Centre for Bioengineering and Biotechnology
University of Waterloo, East Campus 4, Room 2001
200 University Avenue West
Waterloo , Ontario, N2L 3G1 Canada
519-888-4567 Ext 32732
CBB member, Dr. Maud Gorbet's research focuses on problems of biocompatibility with biomaterials and biomedical devices.
Biomedical devices have significantly improved the quality of life, and increased life expectancy of millions of people, however, their use is not without complications. Complications involving biological systems such as infection (vascular grafts, contact lenses), thrombosis (blood clot formation on cardiovascular devices such as mechanical heart valve) and fibrosis (orthopaedic implants, glaucoma shunts) continue to occur. Although the overall rate of complications remains low, the consequences may have fatal outcomes and the cost to treat them is significant.
Gorbet's research aim is to understand interactions between biomaterials and biological systems. A better understanding of the mechanisms of material-induced cellular activation will enable the design of materials and/or therapeutic strategies that improve biocompatibility and reduce the risks of complications and failures.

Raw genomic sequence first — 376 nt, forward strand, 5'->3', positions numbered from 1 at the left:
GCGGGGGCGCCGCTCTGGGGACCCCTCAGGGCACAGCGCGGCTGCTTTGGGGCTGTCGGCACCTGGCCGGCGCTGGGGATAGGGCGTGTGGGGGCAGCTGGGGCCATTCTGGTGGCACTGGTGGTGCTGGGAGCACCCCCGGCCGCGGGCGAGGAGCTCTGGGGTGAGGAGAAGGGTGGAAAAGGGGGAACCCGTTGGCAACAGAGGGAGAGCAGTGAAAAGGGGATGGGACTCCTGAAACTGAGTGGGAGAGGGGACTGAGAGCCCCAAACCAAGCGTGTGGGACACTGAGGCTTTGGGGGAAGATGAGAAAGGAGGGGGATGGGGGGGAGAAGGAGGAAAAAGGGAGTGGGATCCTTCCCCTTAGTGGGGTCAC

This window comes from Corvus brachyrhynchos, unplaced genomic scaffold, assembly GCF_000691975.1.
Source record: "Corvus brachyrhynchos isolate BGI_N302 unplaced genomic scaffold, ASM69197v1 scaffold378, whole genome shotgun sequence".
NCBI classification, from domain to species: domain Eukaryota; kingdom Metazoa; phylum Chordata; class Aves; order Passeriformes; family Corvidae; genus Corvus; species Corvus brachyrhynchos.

Some of her current research focuses on the mechanisms of material-induced thrombosis (blood clot formation) with mechanical heart valves and coronary stents: in vitro models are being developed to characterize how the blood system (platelets, leukocytes and proteins) interact with medical-grade metals to create a prothrombotic state. These results will later be used to develop in silico models of thrombosis. Her other area of research is towards the development of better in vitro models that can help understand and solve material biocompatibility problems. These in vitro models are used to identify the interactions between the material and biological systems and test hypothesis regarding the mechanisms of these interactions. These findings can then be verified in vivo or in clinical settings. Ophthalmic biomaterials, such as soft contact lenses and keratoprosthesis, are currently the main focus of this research.
The University of Waterloo acknowledges that much of our work takes place on the traditional territory of the Neutral, Anishinaabeg and Haudenosaunee peoples. Our main campus is situated on the Haldimand Tract, the land granted to the Six Nations that includes six miles on each side of the Grand River. Our active work toward reconciliation takes place across our campuses through research, learning, teaching, and community building, and is centralized within our Office of Indigenous Relations.